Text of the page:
January 2015

Do Your New Products Sell Like Hockey Sticks?

Have you heard the term “hockey stick sales” before?  This means that there are relatively few sales right after launch.  Then, some weeks or months later, sales start to increase.  The blade of the hockey stick represents the flat sales period, the handle represents the rise [Figure 1].

Figure 1

New Product Launch With “Hockey Stick Sales Curve”


Hockey-stick sales reduce developer satisfaction as market acceptance is delayed. They also slow down company sales and profits while giving customers pause for thought as they wait for others to take the plunge. The best business hockey stick has no blade, only a handle.

Do Your New Products Sell Like Hockey Sticks? [Machine Design – January 2015] discusses the many scenarios under which new product sales curves may look like a hockey stick. For the scenarios that can be avoided, or at least mitigated, suggestions on how to do it are offered.

• • • • • • • • • • • • • • • • • • • • • • • • • • • • • •

Note: Starting in 2015, Machine Design will no longer have a specific day of the month that an issue is published. Going forward, there will be the January issue, February issue, and so on.

Is Engineering Ready To Standardize Innovation?

Heads up, but don’t panic. It will be a while yet before something lands on your desk to which you will be asked to conform. But, an initial rail car has been put on the tracks and it is leaving the station.

Innovation is a relatively recent front and center corporate focus, right around a decade at this time. How can standards possibly be set, or even in development just yet? The truth is, innovation has been a subject of study and analysis for the past five decades. Best practices are currently being culled out, and many are nearing the ready point to enter the corporate mainstream.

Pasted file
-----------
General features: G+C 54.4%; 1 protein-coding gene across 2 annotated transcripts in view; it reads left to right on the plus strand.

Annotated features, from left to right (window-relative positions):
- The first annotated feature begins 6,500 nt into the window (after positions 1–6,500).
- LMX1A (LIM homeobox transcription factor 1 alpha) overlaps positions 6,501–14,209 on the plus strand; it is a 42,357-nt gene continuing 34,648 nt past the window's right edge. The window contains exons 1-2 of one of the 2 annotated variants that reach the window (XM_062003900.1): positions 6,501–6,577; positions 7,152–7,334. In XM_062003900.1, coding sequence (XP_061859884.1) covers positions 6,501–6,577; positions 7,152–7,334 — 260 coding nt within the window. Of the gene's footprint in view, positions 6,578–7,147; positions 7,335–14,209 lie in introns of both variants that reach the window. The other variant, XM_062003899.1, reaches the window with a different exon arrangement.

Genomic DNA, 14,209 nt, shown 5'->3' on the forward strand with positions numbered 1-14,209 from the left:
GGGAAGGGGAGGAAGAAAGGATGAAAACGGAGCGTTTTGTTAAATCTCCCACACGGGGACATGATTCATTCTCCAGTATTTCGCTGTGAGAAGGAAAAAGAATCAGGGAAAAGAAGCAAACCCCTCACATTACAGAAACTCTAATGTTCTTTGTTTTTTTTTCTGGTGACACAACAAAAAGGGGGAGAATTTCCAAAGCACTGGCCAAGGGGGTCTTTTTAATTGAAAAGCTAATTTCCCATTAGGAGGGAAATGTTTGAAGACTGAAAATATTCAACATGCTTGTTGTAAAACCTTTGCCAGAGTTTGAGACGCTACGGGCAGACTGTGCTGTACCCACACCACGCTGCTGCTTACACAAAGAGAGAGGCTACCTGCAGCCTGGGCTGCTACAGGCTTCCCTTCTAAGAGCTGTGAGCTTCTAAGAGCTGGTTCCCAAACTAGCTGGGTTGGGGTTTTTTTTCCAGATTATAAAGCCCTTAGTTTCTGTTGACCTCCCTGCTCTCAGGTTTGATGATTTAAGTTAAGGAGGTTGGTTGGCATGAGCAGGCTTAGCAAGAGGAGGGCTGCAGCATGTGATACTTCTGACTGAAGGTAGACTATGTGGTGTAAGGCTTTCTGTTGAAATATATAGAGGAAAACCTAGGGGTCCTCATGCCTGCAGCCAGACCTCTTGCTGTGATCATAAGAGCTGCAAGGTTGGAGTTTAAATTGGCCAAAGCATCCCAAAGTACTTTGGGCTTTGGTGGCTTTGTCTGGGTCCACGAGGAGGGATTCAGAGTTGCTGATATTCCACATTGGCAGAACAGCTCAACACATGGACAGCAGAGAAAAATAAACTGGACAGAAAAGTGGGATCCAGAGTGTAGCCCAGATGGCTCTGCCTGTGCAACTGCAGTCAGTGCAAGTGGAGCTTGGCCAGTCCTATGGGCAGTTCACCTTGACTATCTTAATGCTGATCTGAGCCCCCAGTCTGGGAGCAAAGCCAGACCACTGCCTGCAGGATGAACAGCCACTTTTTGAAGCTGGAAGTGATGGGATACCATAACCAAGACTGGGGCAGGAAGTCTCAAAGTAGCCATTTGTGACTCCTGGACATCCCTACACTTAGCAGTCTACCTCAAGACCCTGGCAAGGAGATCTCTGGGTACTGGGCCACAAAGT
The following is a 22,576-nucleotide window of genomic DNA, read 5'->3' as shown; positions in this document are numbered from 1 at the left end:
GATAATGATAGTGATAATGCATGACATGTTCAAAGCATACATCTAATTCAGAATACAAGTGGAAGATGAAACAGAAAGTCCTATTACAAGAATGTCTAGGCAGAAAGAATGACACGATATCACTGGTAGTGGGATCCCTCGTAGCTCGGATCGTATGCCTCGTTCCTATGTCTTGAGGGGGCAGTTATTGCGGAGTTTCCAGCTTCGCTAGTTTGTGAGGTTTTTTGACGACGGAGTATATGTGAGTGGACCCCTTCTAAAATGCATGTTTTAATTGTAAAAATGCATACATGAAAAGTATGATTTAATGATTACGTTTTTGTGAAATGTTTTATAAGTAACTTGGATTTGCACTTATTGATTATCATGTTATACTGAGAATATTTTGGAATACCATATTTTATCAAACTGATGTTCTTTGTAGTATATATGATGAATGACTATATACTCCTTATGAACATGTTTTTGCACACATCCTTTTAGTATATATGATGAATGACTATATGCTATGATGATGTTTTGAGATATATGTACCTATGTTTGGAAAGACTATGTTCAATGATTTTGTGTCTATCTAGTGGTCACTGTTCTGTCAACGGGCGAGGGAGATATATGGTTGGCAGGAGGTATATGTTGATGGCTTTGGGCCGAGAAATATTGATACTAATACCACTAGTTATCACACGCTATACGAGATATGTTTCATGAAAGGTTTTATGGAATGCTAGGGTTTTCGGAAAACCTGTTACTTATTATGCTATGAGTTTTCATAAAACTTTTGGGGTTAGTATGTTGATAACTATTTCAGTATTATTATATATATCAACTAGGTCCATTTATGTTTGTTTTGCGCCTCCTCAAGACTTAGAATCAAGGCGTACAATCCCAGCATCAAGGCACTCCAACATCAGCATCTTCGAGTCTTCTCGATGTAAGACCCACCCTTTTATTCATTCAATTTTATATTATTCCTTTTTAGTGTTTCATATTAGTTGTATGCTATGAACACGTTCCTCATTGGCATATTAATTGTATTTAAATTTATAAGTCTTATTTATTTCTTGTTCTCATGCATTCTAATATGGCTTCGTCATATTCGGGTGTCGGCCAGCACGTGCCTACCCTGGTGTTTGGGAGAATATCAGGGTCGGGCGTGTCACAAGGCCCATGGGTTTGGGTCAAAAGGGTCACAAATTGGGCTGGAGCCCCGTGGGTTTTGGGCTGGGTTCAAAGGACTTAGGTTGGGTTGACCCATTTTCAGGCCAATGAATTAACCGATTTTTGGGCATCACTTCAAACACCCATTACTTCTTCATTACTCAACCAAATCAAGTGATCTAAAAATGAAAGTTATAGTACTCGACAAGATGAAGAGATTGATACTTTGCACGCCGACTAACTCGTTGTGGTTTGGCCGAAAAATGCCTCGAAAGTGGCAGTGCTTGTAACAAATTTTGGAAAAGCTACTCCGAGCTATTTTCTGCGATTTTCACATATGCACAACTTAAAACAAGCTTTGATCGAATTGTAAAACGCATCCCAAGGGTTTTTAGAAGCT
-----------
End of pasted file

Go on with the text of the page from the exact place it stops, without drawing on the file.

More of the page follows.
Edward DeBono’s first book “The Use of Lateral Thinking” was published in 1967. By the 1980s, a number of large companies had used the “Lateral Thinking®” technique. There were enough positive results from the approach that corporations wanted more alternatives. Leading thinkers saw the opportunity to service an emerging market for innovation. Roger von Oech’s created his “Creative Whack Pack™” in 1989. This deck of sixty-four cards in four suits, four fundamentally thinking approaches, also gained corporate traction. There were only a handful more of “early providers” in this time frame, but corporate experiences were sufficient to make the case that innovation levels could be improved by external service providers.

Henry Chesbrough published his first work on “open innovation” in 2003. This seminal work opened up the traditional domain of innovation from being an internal-to-the-company initiative to making any and all things possible to better enable a company’s ability to innovate. When Boston Consulting Group teamed up with Business Week in 2004 to rank the most innovative companies on an annual basis, and companies could see their market cap rise or fall based on their movement in this annual list over the next several years, the innovation market took off. What resulted was a critical mass of companies that now wanted external tools and influencers to help themselves get better at innovating. Sufficient money could now be made servicing corporate demands. By 2008, GGI identified some two hundred seventy-five tools and/or service offerings available to corporations for the purpose of improving creativity and innovation [MD August 15, 2013]. Many of these offerings were from newly formed companies.

Is Engineering Ready To Standardize Innovation? [Machine Design – December 11, 2014] discusses the evolution of the innovation body of knowledge that has now resulted in the announcement of an “Innovation Management Framework [IMF]” by the Product Development & Management Association [PDMA].